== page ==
|601 Creek Road, Moorestown, NJ |
Phone: (609) 265-5858
Burlington County Park System
Open daily from 7 a.m. to dusk. No ATVs or motorized dirt bikes.
Exit Amico Island Park and proceed straight ahead onto River Drive which will become American Legion Drive after a right-hand curve. At the “T” intersection, turn Left on River Road/St. Mihiel Drive. Turn Right at the first light onto Fairview Street and an immediate Left on Franklin Street. Bear Right at end as it becomes Bridgeboro Road. Follow Bridgeboro Road, passing Route 130 exit, to the traffic light for Creek Road. Turn Left on Creek Road. After 1.8 miles, turn Left into the entrance for Boundary Creek Natural Resource Area.
DIRECTIONS FROM NEAREST HIGHWAY: Take Exit 43 off I-295 and follow signs toward Delran to merge onto Creek Road. After 1.7 miles look for a large blue sign, and turn Right into the park entrance. Map
New Jersey Transit Bus Lines No. 413 Camden/Mt. Holly/Burlington stops at Marne Highway and Ark Road. Walk 2 blocks on Creek Road. Bear Right on Masonville Road. Walk 6 blocks on Masonville Road. Walking distance is less than 1 mile.
A “human sundial” not far from the parking area allows a visitor to use their shadows to estimate the time of day. A butterfly and hummingbird garden is located at the stone pavilion and small pond.
|This modern, 34-acre park is easily accessed and has nice examples of different habitats and ecological communities. Visitors can experience fields, shrub/scrub, forest, marsh and river without having to trek far or manage rough terrain. The park has wide, level trails, observation platforms and blinds, good signage, rest rooms and safe parking. The observation platforms overlooking Rancocas Creek can provide interesting sightings in any season, from waterfowl in winter to jumping fish, basking turtles, and flycatchers hawking insects in warmer months. This park was designed specifically for birding and wildlife watching.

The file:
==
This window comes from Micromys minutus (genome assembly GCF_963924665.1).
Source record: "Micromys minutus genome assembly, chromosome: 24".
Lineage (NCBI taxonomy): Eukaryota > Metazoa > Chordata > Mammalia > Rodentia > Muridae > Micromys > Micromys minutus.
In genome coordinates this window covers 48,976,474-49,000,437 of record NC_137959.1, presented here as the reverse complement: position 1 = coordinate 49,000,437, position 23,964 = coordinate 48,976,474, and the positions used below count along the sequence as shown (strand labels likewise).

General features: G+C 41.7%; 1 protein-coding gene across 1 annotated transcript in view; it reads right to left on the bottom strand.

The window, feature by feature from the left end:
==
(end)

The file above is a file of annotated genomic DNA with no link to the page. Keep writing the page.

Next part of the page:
The beaver lodge is easily viewed at the end of the boardwalk trail through the bird blind See the far left corner of the trail map.
Check the creek for Common and Hooded Mergansers, Double-crested Cormorant, Ring-billed Gulls, and the occasional Bald Eagle. Mixed flocks of Juncos, White-throated, Song, and occasionally White-crowned Sparrows scratch for seeds in the fields. Eastern Bluebird, Goldfinch, Northern Mockingbird, Eastern Towhee, Hairy Woodpecker, and occasionally Winter Wren can be found this time of year. If there is snow on the ground, look for rabbit, deer, and fox tracks.
Marsh marigold blooms along the marsh edges. Red-winged Blackbirds set up territories. Spring bird migration blankets the area, with several species of warblers, flycatchers, Baltimore and Orchard Orioles, and Yellow-billed Cuckoo. Watch for river otter, beaver, and muskrat in the creek.
Look for resident wetland bird species including Yellow Warbler, Willow Flycatcher, Warbling Vireo, Swamp Sparrow and Marsh Wren. Great Egrets and Great Blue Herons can be seen spear-fishing on the banks of the creek. Swamp rose-mallow, spatterdock, and other marsh plants are in bloom. Look for monarch butterflies around the milkweed patches. Scan the fields for other butterfly and dragonfly species.
Autumn color peaks in late October. Monarch butterfly numbers increase as the late emergers move South. Songbird migration peaks in September, but waterfowl and raptors will move through into December. Look for American Wigeon, Northern Pintail, Green-winged Teal, Black Duck, Red-tailed Hawk, and Sharp-shinned hawk, among others.
There are many persimmon trees along the wood edge on the east side of the park. Sometime in November, find a persimmon that is completely soft-ripe, almost to the point of dissolution, and sample this native fruit. The Latin name, Diospyros, means “fruit of God. When fully ripe, they have a unique bittersweet flavor. However, unripe fruits will, as Captain John Smith said, “twist your mouth awry,” with their bitterness.